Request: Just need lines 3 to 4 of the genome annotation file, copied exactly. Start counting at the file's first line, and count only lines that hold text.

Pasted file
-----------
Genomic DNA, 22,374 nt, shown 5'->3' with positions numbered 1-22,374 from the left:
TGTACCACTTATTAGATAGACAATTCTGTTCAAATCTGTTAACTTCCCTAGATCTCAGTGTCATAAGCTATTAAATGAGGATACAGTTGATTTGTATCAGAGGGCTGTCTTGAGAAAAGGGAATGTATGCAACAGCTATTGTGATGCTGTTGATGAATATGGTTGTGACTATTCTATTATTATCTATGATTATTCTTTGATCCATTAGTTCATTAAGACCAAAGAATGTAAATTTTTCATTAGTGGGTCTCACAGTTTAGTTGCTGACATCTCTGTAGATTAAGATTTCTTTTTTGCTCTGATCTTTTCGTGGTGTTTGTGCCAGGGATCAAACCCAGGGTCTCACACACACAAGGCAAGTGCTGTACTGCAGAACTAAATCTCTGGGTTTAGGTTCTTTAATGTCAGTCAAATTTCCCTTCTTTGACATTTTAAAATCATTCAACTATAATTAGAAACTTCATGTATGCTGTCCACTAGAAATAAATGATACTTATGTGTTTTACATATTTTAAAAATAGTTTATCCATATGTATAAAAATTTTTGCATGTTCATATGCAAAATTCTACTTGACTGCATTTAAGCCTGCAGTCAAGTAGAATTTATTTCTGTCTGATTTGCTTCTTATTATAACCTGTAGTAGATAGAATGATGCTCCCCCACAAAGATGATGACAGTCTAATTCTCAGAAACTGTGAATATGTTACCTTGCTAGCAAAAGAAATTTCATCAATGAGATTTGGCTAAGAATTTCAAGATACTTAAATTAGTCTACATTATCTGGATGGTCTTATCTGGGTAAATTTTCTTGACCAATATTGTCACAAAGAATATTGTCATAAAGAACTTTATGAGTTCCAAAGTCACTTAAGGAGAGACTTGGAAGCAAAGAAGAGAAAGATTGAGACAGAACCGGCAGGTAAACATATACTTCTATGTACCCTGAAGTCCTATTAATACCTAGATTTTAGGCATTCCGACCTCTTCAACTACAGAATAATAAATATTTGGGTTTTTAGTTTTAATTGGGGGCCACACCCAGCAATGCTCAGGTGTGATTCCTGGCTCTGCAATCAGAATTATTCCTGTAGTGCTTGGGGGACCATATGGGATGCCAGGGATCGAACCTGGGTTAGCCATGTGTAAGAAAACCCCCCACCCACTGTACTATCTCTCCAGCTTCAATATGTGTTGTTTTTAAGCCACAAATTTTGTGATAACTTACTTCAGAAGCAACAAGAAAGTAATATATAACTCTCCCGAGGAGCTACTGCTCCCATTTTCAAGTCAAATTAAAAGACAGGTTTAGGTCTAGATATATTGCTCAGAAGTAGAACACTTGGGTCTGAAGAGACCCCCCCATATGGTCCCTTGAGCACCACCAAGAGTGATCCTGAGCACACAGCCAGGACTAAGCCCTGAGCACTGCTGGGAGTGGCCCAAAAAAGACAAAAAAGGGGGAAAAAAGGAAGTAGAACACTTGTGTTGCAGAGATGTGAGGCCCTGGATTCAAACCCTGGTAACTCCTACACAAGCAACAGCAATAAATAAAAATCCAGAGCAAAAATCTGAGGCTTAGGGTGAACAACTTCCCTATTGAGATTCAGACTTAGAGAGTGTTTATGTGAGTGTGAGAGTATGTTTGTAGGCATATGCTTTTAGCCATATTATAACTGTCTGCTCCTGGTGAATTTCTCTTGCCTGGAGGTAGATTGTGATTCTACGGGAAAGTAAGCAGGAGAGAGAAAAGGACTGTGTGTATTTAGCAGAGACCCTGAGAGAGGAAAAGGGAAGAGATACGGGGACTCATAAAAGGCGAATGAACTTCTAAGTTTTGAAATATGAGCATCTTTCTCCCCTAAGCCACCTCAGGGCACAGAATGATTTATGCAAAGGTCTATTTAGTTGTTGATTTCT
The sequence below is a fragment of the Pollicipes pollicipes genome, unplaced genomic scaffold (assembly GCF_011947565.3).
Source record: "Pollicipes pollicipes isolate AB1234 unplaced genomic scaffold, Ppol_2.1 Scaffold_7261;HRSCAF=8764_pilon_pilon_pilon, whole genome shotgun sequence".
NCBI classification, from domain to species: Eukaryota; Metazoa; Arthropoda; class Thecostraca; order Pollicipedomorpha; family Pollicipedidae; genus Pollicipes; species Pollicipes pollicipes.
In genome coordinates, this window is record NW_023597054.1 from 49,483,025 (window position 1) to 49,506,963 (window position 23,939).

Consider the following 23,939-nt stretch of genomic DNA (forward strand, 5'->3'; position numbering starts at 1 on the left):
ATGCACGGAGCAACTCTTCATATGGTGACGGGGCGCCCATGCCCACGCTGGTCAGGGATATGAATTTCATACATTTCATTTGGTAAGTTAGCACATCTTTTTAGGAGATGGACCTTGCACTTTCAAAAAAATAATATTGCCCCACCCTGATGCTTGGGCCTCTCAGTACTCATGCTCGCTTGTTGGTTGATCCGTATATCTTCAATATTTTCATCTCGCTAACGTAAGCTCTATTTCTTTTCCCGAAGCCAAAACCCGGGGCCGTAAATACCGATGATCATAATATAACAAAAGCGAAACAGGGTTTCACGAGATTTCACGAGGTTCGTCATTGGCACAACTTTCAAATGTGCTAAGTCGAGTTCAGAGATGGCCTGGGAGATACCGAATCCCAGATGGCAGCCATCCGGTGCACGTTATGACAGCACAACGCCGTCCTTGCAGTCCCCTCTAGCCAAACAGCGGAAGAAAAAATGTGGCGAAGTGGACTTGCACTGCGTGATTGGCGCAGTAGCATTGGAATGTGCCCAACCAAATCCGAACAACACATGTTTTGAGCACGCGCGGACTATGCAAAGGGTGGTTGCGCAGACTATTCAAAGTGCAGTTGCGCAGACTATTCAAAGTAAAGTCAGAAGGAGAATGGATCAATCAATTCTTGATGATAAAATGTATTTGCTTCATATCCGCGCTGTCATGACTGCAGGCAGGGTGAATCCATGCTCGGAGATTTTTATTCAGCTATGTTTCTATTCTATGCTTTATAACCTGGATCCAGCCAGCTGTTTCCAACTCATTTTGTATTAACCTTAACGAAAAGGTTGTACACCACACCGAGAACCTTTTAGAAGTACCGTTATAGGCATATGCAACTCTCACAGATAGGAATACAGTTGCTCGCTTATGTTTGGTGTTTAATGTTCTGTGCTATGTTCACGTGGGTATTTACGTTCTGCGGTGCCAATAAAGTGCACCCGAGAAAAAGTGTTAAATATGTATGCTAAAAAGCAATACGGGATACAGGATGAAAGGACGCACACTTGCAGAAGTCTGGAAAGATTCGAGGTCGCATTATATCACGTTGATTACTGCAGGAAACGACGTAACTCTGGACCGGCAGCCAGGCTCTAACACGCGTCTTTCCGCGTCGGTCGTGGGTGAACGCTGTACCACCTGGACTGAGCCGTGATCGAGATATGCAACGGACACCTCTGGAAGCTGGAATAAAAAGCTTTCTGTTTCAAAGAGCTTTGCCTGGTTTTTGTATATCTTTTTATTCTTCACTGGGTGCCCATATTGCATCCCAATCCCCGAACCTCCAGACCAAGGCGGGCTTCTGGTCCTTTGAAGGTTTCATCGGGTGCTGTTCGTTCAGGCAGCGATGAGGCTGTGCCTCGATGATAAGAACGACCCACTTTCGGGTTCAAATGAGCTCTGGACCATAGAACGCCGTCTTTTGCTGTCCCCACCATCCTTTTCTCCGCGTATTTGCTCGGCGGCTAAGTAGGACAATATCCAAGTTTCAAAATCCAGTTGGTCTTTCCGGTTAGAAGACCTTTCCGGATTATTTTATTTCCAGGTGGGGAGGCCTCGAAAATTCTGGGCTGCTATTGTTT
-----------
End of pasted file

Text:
The sequence below is a fragment of the Pollicipes pollicipes genome, unplaced genomic scaffold (assembly GCF_011947565.3).
Source record: "Pollicipes pollicipes isolate AB1234 unplaced genomic scaffold, Ppol_2.1 Scaffold_7261;HRSCAF=8764_pilon_pilon_pilon, whole genome shotgun sequence".